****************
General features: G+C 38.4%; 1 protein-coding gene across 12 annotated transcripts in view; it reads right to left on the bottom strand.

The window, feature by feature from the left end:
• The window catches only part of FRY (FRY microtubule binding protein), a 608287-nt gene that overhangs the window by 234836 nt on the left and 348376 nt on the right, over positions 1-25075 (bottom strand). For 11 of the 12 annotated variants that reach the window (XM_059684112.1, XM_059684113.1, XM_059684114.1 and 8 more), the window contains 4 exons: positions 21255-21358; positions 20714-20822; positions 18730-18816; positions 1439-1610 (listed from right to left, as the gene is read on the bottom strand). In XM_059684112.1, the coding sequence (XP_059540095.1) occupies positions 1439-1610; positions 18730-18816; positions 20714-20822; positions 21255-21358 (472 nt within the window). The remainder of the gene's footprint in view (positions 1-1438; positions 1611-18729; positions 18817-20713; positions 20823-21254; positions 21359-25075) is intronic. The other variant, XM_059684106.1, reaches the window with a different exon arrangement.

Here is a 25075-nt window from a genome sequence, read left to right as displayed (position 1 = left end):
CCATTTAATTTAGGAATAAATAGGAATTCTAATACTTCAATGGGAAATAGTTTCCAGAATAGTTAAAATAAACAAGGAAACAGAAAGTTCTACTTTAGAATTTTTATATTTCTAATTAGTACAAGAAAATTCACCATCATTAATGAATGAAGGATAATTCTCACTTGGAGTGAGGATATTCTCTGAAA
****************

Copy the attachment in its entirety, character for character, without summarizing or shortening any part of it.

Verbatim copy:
General features: G+C 38.4%; 1 protein-coding gene across 12 annotated transcripts in view; it reads right to left on the bottom strand.

The window, feature by feature from the left end:
• The window catches only part of FRY (FRY microtubule binding protein), a 608287-nt gene that overhangs the window by 234836 nt on the left and 348376 nt on the right, over positions 1-25075 (bottom strand). For 11 of the 12 annotated variants that reach the window (XM_059684112.1, XM_059684113.1, XM_059684114.1 and 8 more), the window contains 4 exons: positions 21255-21358; positions 20714-20822; positions 18730-18816; positions 1439-1610 (listed from right to left, as the gene is read on the bottom strand). In XM_059684112.1, the coding sequence (XP_059540095.1) occupies positions 1439-1610; positions 18730-18816; positions 20714-20822; positions 21255-21358 (472 nt within the window). The remainder of the gene's footprint in view (positions 1-1438; positions 1611-18729; positions 18817-20713; positions 20823-21254; positions 21359-25075) is intronic. The other variant, XM_059684106.1, reaches the window with a different exon arrangement.

Here is a 25075-nt window from a genome sequence, read left to right as displayed (position 1 = left end):
CCATTTAATTTAGGAATAAATAGGAATTCTAATACTTCAATGGGAAATAGTTTCCAGAATAGTTAAAATAAACAAGGAAACAGAAAGTTCTACTTTAGAATTTTTATATTTCTAATTAGTACAAGAAAATTCACCATCATTAATGAATGAAGGATAATTCTCACTTGGAGTGAGGATATTCTCTGAAA